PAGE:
HARTFORD - Leadership from Bristol Hospital on Wednesday made a trip to Hartford to voice concerns to local legislators about an aspect of Gov. Dannel Malloy’s budget proposal that would allow municipalities to levy property taxes against nonprofit hospitals.
“We generate about $6 million a year in cash,” said Kurt Barwis, president and CEO of Bristol Hospital, during the annual Hospital Day event at the Capitol. “Now this tax that is affecting the positive cash flow of the hospital; from an accounting standpoint, you are ultimately strangling this organization.”
Barwis added, “With the governor’s proposal, when you add up all the new taxes, the net burden goes from $7.5 million to more than $10 million a year - it’s not like we can pass that tax on to anybody. We have patients who are struggling with high-deductible plans and those who are uninsured. We ultimately get taxed to death.”
Barwis was joined Wednesday by 18 other employees of Bristol Hospital and Health Care Group. Hospital Day is used for leadership officials to meet with their legislators and discuss any concerns. This year’s main issue was Malloy’s budget proposal, which looks to attack a $1.7 billion deficit in the upcoming fiscal year. A portion of the proposal would allow municipalities to impose property taxes on nonprofit hospitals.
It is estimated that hospitals around the state would pay roughly $212 million in real estate taxes. In return, through a federal matching program, the state would pay the hospitals about $88 million and an additional $162 million would come from federal aid.
Malloy’s office has said the costs hospitals would incur by losing a real estate tax exemption would be offset by supplemental payments they would receive.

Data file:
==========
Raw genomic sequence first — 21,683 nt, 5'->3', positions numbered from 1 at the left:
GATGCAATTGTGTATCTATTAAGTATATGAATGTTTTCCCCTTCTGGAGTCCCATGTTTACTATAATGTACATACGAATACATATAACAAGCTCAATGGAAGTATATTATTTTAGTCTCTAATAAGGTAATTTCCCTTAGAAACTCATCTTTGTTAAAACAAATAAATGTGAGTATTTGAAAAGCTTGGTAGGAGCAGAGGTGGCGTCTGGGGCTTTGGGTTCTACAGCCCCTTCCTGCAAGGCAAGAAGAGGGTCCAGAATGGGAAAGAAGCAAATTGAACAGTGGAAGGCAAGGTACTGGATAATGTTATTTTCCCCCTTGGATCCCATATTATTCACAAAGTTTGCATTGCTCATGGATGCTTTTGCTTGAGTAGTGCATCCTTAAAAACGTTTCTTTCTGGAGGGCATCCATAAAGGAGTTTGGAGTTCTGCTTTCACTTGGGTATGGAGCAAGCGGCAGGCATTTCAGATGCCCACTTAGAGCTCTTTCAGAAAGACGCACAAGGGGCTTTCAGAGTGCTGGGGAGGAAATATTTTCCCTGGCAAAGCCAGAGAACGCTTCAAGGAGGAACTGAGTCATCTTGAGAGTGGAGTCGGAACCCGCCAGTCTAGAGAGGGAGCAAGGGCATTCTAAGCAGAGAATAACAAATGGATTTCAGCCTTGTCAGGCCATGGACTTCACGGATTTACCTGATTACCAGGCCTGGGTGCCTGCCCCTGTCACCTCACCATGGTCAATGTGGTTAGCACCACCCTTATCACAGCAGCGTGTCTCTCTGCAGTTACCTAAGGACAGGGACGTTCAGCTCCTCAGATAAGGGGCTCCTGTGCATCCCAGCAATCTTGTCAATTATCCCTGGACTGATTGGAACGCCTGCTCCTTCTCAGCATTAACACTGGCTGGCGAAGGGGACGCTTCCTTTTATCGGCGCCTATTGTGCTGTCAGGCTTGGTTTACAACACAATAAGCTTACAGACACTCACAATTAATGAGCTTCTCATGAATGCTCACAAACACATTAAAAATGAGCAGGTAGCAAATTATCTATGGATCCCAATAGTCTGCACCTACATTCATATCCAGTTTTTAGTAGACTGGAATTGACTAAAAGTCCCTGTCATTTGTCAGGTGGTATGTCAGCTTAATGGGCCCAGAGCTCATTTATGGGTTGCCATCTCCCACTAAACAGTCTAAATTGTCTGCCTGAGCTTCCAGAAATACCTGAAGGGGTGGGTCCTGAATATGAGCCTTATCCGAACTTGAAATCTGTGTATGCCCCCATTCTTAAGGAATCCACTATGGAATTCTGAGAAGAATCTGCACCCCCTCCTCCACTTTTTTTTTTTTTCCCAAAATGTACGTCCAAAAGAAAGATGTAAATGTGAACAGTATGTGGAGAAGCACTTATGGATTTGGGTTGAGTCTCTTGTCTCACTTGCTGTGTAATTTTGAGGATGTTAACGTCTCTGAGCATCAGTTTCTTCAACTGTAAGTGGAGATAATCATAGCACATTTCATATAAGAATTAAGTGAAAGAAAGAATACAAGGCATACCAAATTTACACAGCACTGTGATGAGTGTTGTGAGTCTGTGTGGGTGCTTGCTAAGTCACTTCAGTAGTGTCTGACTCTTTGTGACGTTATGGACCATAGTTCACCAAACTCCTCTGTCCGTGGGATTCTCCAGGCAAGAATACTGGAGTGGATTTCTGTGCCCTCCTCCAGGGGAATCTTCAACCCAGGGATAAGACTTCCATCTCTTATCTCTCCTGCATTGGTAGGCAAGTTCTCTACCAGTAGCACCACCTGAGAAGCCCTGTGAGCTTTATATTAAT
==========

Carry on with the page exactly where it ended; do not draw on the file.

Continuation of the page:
Legislators and hospital leaders are skeptical of this.
“This year, hospitals are faced with the potential of new and increased taxes, on top of the current hospital tax of $556 million a year,” said Michele Sharp, vice president of communications of the Connecticut Hospital Association - which hosts Hospital Day. “The tax hurts patient access to care, and it makes care more expensive. Connecticut residents already pay more than $650 more for care each year because of the hospital tax - they can’t afford more taxes. We need the state to stop taxing hospitals for the care they provide to patients.”
Legislators in attendance included state Sen. Henri Martin, R-Bristol, and state Reps. Whit Betts, R-Bristol, and William Petit Jr., R-Plainville.
“There is not a person in the caucus who will vote for this budget,” Betts said. “We should not be having this conversation. Hospitals are long-term, not year to year.”
Petit said he is also objected to taxing hospitals.
“Taxing these institutions is the wrong way to go,” Petit said. “We need to find other mechanisms for funding and begin to rein in our spending.”
Martin added, “The hospitals are losing because the state is financially unstable. All roads lead back to the Capitol and we are in a fiscal mess.”
Martin also encouraged community members to visit BristolHospital.org to take part in the hospital’s letter-writing campaign in opposition of Malloy’s proposed hospital property tax. Since February, 8,300 emails have been sent in this campaign.
“Keep sending those emails opposing this budget because you make a difference and all the legislators see those messages,” Martin said.
Justin Muszynski can be reached at 860-973-1809 or at email@example.com.